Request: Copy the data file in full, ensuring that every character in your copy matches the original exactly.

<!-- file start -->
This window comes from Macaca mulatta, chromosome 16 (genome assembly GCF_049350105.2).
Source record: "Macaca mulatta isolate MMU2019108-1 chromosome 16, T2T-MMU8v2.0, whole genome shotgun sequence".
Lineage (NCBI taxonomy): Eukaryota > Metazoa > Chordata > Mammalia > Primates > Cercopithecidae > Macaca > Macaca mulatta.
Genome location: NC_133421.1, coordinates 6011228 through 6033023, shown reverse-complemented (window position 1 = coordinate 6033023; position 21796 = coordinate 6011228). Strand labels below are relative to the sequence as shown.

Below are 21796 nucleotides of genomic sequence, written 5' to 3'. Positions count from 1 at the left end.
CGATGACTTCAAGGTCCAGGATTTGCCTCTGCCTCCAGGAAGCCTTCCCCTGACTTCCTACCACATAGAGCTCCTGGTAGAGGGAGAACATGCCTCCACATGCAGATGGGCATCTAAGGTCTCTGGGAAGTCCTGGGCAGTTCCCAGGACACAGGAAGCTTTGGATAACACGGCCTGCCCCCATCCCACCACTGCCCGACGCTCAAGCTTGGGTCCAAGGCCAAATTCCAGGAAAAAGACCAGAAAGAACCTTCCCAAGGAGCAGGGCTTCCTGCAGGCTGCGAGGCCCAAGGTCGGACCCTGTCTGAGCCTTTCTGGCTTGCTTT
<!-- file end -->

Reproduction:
This window comes from Macaca mulatta, chromosome 16 (genome assembly GCF_049350105.2).
Source record: "Macaca mulatta isolate MMU2019108-1 chromosome 16, T2T-MMU8v2.0, whole genome shotgun sequence".
Lineage (NCBI taxonomy): Eukaryota > Metazoa > Chordata > Mammalia > Primates > Cercopithecidae > Macaca > Macaca mulatta.
Genome location: NC_133421.1, coordinates 6011228 through 6033023, shown reverse-complemented (window position 1 = coordinate 6033023; position 21796 = coordinate 6011228). Strand labels below are relative to the sequence as shown.

Below are 21796 nucleotides of genomic sequence, written 5' to 3'. Positions count from 1 at the left end.
CGATGACTTCAAGGTCCAGGATTTGCCTCTGCCTCCAGGAAGCCTTCCCCTGACTTCCTACCACATAGAGCTCCTGGTAGAGGGAGAACATGCCTCCACATGCAGATGGGCATCTAAGGTCTCTGGGAAGTCCTGGGCAGTTCCCAGGACACAGGAAGCTTTGGATAACACGGCCTGCCCCCATCCCACCACTGCCCGACGCTCAAGCTTGGGTCCAAGGCCAAATTCCAGGAAAAAGACCAGAAAGAACCTTCCCAAGGAGCAGGGCTTCCTGCAGGCTGCGAGGCCCAAGGTCGGACCCTGTCTGAGCCTTTCTGGCTTGCTTT